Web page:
Shaped by Methodists, Mandela Paid Tribute to the Role of Religion

Nelson Mandela was educated, first at Clarkebury and then at Healdtown, Methodist boarding schools that provided a Christian liberal arts education.

c. 2013 Religion News Service

(RNS) Nelson Mandela, the former South African president who died Thursday (Dec. 5), had a deep connection with religious institutions.

Mandela was educated, first at Clarkebury and then at Healdtown, Methodist boarding schools that provided a Christian liberal arts education.

“Both were important influences on his life,” said Presiding Bishop Zipho Siwa of the Methodist Church of Southern Africa. “Indeed, after his time at Clarkebury, the young Mandela said his horizons had been broadened.”

In Cape Town, retired Anglican Archbishop Desmond Tutu said Mandela was mourned by South Africans, Africans and the international community as a colossus of unimpeachable moral character and integrity.

“He preached a gospel of forgiveness and reconciliation,” Tutu wrote in a tribute on

“He showed in his own character, and inspired in others, many of God’s attributes: goodness, compassion, a desire for justice, peace, forgiveness and reconciliation. He was not only an amazing gift to humankind, he made South Africans and Africans feel good about being who we are. He made us walk tall. God be praised.”

Mandela acknowledged his connection to religious institutions and faith groups at various religious meetings across the world.

“It was religious institutions whether Christian, Moslem, Hindu or Jewish in the context of our country, they are the people who bought land, who built schools, who equipped them, who employed teachers, and paid them,” Mandela told the Parliament of the World’s Religions in 1999. “Without the church, without religious institutions, I would never have been here today.”

Mandela told the gathering it was religious institutions that gave his fellow prisoners and him hope during the apartheid era that one day they would prevail.

“Religion was one of the motivating factors in everything we did,” he said.

Soon after his release, Mandela visited the World Council of Churches headquarters in Geneva. The Rev. Olav Fykse Tveit, the World Council of Churches general secretary described the leader’s relationship with the council as a special one.

“This is when he expressed his gratitude for the churches’ support to the anti-apartheid struggle,” Tveit said in a tribute in which he celebrated Mandela as “a liberator who by force of his remarkable personality raised the dignity of Africans after centuries of colonialism, oppression and discrimination.”

Added Siwa in a tribute Friday: “Although we are sad and mourn the passing of a father, an icon and world leader we cannot help but celebrate his life as well.”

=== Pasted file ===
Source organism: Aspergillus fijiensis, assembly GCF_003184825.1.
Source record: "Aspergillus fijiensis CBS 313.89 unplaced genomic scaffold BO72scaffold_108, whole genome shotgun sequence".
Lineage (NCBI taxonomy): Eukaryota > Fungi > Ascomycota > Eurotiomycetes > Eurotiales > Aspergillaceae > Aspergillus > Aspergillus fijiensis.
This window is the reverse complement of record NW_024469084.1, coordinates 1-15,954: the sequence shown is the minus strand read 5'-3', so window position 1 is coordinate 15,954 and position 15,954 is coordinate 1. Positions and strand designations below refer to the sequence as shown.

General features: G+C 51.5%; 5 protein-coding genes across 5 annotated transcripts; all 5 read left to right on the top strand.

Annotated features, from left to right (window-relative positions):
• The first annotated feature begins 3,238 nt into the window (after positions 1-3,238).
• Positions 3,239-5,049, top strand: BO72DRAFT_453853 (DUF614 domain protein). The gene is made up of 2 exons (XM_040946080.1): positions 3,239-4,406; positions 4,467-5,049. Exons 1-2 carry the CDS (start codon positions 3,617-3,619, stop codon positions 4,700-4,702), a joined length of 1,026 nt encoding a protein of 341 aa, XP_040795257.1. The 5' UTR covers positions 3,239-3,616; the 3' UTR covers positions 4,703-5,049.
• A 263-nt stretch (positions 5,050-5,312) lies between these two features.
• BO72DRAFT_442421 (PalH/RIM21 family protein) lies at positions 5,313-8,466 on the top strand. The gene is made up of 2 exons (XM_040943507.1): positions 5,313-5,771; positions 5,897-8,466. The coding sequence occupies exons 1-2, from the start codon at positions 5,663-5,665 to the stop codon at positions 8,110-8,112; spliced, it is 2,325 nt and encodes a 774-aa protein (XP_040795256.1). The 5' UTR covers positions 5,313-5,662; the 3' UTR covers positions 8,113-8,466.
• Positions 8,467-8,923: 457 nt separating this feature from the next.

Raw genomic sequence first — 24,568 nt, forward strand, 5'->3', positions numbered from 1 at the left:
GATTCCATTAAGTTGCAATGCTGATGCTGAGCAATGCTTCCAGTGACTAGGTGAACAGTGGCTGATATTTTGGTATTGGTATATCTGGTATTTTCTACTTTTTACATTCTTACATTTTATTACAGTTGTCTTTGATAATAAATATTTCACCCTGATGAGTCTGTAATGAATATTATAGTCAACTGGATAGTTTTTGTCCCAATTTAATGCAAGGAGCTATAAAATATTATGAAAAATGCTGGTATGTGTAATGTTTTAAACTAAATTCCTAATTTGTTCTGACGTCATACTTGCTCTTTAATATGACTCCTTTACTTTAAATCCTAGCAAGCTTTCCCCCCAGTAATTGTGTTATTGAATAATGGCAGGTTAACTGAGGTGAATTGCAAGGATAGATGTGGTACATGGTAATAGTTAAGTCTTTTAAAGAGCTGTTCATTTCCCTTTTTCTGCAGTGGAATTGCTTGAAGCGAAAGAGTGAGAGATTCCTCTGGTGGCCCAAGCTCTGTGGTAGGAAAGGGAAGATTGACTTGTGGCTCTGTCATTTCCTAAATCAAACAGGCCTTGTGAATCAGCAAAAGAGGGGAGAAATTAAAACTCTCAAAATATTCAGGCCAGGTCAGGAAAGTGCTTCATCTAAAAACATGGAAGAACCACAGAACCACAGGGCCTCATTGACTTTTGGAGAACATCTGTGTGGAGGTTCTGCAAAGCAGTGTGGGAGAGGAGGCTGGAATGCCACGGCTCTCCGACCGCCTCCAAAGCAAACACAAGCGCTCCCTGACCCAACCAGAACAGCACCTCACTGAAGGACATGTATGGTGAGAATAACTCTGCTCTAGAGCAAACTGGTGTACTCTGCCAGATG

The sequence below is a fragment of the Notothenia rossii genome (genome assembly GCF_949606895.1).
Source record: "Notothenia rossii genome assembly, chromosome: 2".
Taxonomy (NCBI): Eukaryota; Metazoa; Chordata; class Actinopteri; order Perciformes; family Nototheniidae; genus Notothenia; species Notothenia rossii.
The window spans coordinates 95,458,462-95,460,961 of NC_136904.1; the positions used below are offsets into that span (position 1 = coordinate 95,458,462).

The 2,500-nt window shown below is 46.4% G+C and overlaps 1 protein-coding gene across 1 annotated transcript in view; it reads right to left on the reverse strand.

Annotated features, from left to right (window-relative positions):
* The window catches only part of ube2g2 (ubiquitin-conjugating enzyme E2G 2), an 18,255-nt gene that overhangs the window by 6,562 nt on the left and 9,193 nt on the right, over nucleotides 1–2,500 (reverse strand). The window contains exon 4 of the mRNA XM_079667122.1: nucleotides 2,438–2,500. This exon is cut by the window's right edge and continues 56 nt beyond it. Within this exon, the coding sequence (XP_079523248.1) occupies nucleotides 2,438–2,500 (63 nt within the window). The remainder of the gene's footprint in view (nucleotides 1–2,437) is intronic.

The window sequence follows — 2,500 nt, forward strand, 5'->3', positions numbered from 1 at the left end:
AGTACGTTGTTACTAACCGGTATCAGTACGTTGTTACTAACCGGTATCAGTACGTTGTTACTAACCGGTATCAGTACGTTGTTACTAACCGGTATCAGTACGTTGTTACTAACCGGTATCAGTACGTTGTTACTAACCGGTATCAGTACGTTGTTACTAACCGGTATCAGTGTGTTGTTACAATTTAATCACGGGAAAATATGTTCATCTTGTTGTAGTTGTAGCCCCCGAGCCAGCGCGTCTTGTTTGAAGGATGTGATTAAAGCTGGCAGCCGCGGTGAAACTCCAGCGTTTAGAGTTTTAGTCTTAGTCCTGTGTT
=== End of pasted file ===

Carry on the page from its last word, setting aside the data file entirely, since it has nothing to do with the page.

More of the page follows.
Copyright 2013 Religion News Service. All rights reserved. No part of this transmission may be distributed or reproduced without written permission.



  1. The role of the churches in social justice movements is a huge one. The Judeo-Christian emphasis upon justice and equality in the eyes of God–and Yahweh’s requirement that all
    “do justly, love mercy and walk humbly with your God” (Micah 6:8)–has been the catalyst for
    social reforms in the western world, including the abolition of slavery, the civil rights movement, and the anti-apartheid movement. Both the civil rights movement and the anti-apartheid movement was literally “carried on the wings of sacred song”–the hymns, chants, and praise anthems that the marchers sang to bolster their hearts and give them courage in the long, bitter struggles on the “long march to freedom.” Just as the civil rights movement was based in African-american churches and used its black spirituals and testimony songs as “freedom anthems”, the anti-apartheid movement also utilized the beautiful mbube and isicathamiya vocal styles and sang the songs Black and Colored South African Christians were using in worship in their own faith communities. Songs such as “Siyahamba”; “Freedom is Coming”, “S’famandla Nkosi” and the famous hymn “Nkosi Sikelel’i Africa” (composed in 1897 by Enoch Sontonga,
    a choirmaster). “”Nkosi Sikelel Afrika” has been sung by the African National Congress since the latter 1920’s and was “banned” for decades by the South African government. You can hear this powerful hymn sung by Ladysmith Black Mambazo on You can also hear it accompanied by an orchestra on the ending of the movie “Cry Freedom”, which can also be accessed on YouTube. These sturdy songs carried the anti-apartheid movement in to the townships and outlying areas–anywhere freedom organizers and social activists had to meet and plan their liberation strategies. One church in Soweto–Regina Mundi–was a meeting place for anti-apartheid activities and community organizers during the turbulent years of the anti-apartheid movement. Nelson Mandela’s own background in the Methodist
    Church (by all accounts, his mother was a devout Methodist) prepared him for the work of justice–something God cares deeply about! We were privileged and blessed to see the movement for liberation and justice in our country, and in countries around the world, during
    the latter half of the twentieth century and into the twenty-first century. Until the Lord Jesus Christ returns to usher in the “new heavens and the new earth” of Revelation, humanity will always need God-sent men and women who continually call a fallen world to accountability
    and demand that all nations and governments “do justly and love mercy”–for all the world’s